EdVisions Launches Comprehensive Evaluation Plan

 

EdVisions Comprehensive Assessment Program

The Schools and Assessments

The assessment of EdVisions Schools over the past year is now complete. Data was shared by eight schools that have been implementing the Ed Essentials for more than 15 years. The data collected consisted of yearly scores (2017-2018) in six areas: social-emotional growth, measuring Hope and Engagement levels via the Hope Surveys; NWEA’s RIT scores in Math and Reading; and the life skills of Self-directedness and Collaboration/Interaction via a rubric and an online survey instrument.

The schools in the assessment were 6 Minnesota charter schools, and 2 Wisconsin charter schools, most of which served 6-12th grade populations. The data about the schools is from the Minnesota Education Department and the Wisconsin Department of Public Instruction websites. The assessment data was collected or shared by sites.

The number of disadvantaged students caused EdVisions schools to spend 25.2% (as opposed to Minnesota statewide average of 18.7%) of their ADM on special education services. That huge number of students put a large strain on the resources of these charter schools, yet their results were not totally dissimilar.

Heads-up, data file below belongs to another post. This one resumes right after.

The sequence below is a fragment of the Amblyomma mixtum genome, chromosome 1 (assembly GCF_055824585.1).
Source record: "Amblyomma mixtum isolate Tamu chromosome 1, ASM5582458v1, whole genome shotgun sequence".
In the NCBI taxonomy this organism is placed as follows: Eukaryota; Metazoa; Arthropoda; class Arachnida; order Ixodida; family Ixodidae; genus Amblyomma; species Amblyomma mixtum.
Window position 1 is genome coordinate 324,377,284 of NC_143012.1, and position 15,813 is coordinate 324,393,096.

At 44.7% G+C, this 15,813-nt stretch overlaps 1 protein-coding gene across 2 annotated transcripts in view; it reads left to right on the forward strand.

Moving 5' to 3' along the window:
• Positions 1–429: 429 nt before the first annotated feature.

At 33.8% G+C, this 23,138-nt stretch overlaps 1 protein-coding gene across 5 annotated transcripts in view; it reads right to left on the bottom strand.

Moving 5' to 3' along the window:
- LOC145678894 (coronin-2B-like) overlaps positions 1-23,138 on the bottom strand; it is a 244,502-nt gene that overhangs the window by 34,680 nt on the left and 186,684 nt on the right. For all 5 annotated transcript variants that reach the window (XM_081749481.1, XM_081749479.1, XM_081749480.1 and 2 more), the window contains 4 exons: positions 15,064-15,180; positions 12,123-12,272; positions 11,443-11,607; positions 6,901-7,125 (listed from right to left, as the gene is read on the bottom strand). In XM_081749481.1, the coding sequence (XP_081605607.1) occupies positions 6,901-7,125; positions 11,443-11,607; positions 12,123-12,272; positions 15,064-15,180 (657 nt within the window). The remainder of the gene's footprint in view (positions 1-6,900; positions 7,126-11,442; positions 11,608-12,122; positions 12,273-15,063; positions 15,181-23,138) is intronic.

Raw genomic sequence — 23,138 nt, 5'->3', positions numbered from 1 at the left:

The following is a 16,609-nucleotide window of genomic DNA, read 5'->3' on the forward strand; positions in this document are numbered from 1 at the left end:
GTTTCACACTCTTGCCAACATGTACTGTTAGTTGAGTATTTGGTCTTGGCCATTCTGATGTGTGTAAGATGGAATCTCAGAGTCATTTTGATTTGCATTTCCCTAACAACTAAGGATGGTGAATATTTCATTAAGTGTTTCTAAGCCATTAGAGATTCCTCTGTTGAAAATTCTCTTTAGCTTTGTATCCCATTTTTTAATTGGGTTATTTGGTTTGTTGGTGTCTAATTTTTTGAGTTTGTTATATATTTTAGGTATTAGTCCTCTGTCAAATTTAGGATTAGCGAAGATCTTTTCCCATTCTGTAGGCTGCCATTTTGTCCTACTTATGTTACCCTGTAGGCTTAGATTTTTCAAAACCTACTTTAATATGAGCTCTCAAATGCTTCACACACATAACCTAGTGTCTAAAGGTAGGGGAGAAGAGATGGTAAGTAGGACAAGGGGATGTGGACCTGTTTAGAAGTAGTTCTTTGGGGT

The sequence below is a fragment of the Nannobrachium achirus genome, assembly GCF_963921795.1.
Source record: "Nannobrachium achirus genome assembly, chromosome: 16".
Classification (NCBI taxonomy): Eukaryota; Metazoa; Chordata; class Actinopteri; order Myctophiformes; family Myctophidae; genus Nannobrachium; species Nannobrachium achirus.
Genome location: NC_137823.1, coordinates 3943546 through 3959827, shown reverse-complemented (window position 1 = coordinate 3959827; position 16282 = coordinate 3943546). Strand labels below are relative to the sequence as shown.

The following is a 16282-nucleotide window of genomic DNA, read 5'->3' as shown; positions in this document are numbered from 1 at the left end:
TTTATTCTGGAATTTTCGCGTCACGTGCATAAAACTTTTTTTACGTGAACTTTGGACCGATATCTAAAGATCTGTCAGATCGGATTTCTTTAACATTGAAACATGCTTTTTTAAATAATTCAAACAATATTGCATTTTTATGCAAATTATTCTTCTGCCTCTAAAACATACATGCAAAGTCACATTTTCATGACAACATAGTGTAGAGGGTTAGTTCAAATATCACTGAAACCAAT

Results

The results indicated that most schools that adhere to the Ed Essentials can and do raise hope for the majority of their students. Higher hope individuals set more challenging goals for themselves, have better behavior, attendance, academic achievement, and increased confidence academically. Higher hope students have a greater chance for post-secondary success.

DETAILS OF THIS ANALYSIS CAN BE FOUND HERE

We will conclude with stating that it is always a good thing to raise hope; not so that Math and Reading scores will go up, and not necessarily so that self-directedness and collaboration/interaction go up. But so that students can be successful in the next phase of life. We have to consider why we place so much emphasis on raising Math scores, especially if it takes away from raising hope?

We also believe that assessing life skills, and emphasizing them in our methodology, is an important element in education. With schools already employing methods to do so, why do not more schools at least attempt to do so? Not untypically, an assessment program asks more questions than it answers. But we believe if we can get more numbers via more schools to implement this ECAP program, we can obtain a clearer picture. If your school wishes to become a part of this program, contact us.